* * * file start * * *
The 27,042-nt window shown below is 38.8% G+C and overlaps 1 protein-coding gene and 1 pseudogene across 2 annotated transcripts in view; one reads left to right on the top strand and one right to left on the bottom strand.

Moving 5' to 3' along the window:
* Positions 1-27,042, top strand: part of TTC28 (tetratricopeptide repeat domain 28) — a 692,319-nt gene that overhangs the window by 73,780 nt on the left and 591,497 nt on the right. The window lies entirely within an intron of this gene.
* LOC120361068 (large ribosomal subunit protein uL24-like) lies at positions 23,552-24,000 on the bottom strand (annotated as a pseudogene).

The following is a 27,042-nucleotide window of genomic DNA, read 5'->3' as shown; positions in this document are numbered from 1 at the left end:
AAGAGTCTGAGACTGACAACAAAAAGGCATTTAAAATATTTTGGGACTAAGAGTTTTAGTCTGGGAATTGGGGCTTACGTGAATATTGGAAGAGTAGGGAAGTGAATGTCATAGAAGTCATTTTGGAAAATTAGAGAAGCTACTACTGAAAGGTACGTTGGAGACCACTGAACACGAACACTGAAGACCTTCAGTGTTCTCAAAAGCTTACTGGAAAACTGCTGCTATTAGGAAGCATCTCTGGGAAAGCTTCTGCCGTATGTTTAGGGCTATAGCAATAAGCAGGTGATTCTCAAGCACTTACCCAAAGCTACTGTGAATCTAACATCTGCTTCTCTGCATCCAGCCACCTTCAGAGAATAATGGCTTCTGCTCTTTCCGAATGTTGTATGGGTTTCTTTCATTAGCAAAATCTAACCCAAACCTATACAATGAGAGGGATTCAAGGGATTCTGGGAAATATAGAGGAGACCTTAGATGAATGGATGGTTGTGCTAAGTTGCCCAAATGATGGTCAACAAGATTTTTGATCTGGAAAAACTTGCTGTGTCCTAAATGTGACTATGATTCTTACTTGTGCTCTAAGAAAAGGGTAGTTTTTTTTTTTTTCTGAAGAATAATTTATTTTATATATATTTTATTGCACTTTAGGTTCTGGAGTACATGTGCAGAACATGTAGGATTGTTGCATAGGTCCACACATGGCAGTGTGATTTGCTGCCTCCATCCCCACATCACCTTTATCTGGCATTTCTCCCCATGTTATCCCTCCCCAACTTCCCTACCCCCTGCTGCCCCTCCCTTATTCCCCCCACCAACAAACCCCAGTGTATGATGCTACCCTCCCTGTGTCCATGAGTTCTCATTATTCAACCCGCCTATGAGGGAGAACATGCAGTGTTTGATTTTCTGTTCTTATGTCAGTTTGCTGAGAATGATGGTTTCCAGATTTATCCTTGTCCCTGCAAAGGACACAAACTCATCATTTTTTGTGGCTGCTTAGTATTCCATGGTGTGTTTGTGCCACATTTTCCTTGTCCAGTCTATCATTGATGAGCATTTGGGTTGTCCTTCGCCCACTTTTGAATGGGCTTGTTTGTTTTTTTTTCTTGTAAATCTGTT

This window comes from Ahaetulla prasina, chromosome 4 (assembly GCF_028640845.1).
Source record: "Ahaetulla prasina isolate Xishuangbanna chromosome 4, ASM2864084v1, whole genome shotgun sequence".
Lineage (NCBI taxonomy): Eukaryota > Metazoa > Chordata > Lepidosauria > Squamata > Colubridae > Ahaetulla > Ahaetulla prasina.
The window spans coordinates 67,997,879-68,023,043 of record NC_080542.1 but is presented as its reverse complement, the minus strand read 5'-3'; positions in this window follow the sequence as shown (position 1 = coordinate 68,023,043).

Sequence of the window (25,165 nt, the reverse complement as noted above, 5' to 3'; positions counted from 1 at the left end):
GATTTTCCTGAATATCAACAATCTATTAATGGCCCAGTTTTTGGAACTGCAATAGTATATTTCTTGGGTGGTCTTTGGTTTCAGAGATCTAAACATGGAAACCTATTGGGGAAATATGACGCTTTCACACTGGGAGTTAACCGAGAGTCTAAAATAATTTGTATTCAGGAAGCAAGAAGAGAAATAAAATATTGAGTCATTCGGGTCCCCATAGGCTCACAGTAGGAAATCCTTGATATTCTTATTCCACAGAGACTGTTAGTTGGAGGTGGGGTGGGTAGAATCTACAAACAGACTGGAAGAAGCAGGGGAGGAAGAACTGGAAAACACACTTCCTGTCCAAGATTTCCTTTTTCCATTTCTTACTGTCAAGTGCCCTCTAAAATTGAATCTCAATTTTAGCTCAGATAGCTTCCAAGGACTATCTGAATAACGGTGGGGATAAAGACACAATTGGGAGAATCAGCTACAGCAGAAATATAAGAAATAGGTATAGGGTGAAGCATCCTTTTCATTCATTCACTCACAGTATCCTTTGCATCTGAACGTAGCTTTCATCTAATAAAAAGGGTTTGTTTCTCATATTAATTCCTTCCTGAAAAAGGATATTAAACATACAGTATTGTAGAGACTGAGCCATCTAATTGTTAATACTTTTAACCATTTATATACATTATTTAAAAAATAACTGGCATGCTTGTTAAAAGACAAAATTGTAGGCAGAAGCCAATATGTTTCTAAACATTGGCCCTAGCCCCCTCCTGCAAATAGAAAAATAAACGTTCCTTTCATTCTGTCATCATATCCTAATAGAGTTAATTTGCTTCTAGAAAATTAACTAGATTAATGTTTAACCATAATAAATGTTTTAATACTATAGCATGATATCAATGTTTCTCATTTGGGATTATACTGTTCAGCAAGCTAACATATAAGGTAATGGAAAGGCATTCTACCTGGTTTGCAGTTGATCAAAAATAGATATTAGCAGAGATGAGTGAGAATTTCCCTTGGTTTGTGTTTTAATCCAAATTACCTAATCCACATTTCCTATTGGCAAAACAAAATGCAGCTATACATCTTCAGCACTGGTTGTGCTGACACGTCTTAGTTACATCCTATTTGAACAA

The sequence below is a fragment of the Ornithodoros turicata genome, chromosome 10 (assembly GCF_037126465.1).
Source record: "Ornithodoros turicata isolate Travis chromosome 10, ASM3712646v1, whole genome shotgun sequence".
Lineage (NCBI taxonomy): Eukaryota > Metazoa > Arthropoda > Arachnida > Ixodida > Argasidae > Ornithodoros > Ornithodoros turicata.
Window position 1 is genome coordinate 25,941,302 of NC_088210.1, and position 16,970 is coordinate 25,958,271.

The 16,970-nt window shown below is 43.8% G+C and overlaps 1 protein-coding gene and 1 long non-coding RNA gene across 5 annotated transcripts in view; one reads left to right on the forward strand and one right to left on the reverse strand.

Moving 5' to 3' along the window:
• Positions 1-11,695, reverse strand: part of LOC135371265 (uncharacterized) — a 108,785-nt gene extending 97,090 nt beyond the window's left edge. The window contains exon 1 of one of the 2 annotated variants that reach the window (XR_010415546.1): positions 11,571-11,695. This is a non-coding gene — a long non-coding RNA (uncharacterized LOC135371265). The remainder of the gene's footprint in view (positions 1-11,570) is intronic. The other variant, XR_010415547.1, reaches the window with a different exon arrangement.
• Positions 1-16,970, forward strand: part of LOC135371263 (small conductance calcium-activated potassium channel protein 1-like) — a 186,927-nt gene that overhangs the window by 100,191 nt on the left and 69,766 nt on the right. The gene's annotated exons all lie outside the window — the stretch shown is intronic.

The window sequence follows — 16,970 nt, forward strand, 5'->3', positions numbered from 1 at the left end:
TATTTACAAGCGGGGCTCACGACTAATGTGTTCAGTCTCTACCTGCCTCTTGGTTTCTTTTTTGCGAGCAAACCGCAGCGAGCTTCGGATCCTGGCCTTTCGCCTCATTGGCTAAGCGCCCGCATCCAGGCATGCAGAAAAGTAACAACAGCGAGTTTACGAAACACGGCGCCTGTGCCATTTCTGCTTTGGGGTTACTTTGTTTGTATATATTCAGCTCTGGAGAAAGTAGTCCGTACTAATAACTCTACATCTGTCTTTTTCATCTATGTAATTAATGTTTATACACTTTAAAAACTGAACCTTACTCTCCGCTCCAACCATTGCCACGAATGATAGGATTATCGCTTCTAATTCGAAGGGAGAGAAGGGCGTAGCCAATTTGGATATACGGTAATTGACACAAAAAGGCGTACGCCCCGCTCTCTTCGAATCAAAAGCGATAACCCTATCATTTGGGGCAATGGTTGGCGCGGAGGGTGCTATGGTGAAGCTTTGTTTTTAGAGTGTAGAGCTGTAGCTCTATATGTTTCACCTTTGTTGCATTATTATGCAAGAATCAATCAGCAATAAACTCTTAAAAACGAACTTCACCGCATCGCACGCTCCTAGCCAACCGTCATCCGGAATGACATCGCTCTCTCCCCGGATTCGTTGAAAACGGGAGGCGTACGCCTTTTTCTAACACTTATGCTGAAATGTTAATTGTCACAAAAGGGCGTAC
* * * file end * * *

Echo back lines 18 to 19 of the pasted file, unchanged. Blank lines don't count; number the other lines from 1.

Moving 5' to 3' along the window:
• Positions 1-11,695, reverse strand: part of LOC135371265 (uncharacterized) — a 108,785-nt gene extending 97,090 nt beyond the window's left edge. The window contains exon 1 of one of the 2 annotated variants that reach the window (XR_010415546.1): positions 11,571-11,695. This is a non-coding gene — a long non-coding RNA (uncharacterized LOC135371265). The remainder of the gene's footprint in view (positions 1-11,570) is intronic. The other variant, XR_010415547.1, reaches the window with a different exon arrangement.